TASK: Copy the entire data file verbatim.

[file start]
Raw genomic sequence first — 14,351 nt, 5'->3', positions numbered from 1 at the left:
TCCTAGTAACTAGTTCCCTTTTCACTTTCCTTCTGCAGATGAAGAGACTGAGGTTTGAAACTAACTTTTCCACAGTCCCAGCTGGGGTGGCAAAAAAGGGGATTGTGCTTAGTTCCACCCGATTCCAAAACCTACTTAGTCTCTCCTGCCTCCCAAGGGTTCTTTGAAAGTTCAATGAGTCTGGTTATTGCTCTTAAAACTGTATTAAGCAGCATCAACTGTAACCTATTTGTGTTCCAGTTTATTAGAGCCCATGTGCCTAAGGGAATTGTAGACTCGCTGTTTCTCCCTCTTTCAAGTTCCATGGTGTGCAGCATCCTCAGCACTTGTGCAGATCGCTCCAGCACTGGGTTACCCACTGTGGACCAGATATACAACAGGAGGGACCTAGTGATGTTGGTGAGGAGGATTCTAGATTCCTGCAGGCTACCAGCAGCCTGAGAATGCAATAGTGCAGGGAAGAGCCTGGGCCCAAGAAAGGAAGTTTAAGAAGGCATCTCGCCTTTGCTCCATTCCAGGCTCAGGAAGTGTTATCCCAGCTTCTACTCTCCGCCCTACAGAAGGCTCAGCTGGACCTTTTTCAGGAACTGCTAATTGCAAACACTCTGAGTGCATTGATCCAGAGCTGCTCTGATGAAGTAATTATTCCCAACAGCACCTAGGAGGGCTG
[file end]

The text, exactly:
Raw genomic sequence first — 14,351 nt, 5'->3', positions numbered from 1 at the left:
TCCTAGTAACTAGTTCCCTTTTCACTTTCCTTCTGCAGATGAAGAGACTGAGGTTTGAAACTAACTTTTCCACAGTCCCAGCTGGGGTGGCAAAAAAGGGGATTGTGCTTAGTTCCACCCGATTCCAAAACCTACTTAGTCTCTCCTGCCTCCCAAGGGTTCTTTGAAAGTTCAATGAGTCTGGTTATTGCTCTTAAAACTGTATTAAGCAGCATCAACTGTAACCTATTTGTGTTCCAGTTTATTAGAGCCCATGTGCCTAAGGGAATTGTAGACTCGCTGTTTCTCCCTCTTTCAAGTTCCATGGTGTGCAGCATCCTCAGCACTTGTGCAGATCGCTCCAGCACTGGGTTACCCACTGTGGACCAGATATACAACAGGAGGGACCTAGTGATGTTGGTGAGGAGGATTCTAGATTCCTGCAGGCTACCAGCAGCCTGAGAATGCAATAGTGCAGGGAAGAGCCTGGGCCCAAGAAAGGAAGTTTAAGAAGGCATCTCGCCTTTGCTCCATTCCAGGCTCAGGAAGTGTTATCCCAGCTTCTACTCTCCGCCCTACAGAAGGCTCAGCTGGACCTTTTTCAGGAACTGCTAATTGCAAACACTCTGAGTGCATTGATCCAGAGCTGCTCTGATGAAGTAATTATTCCCAACAGCACCTAGGAGGGCTG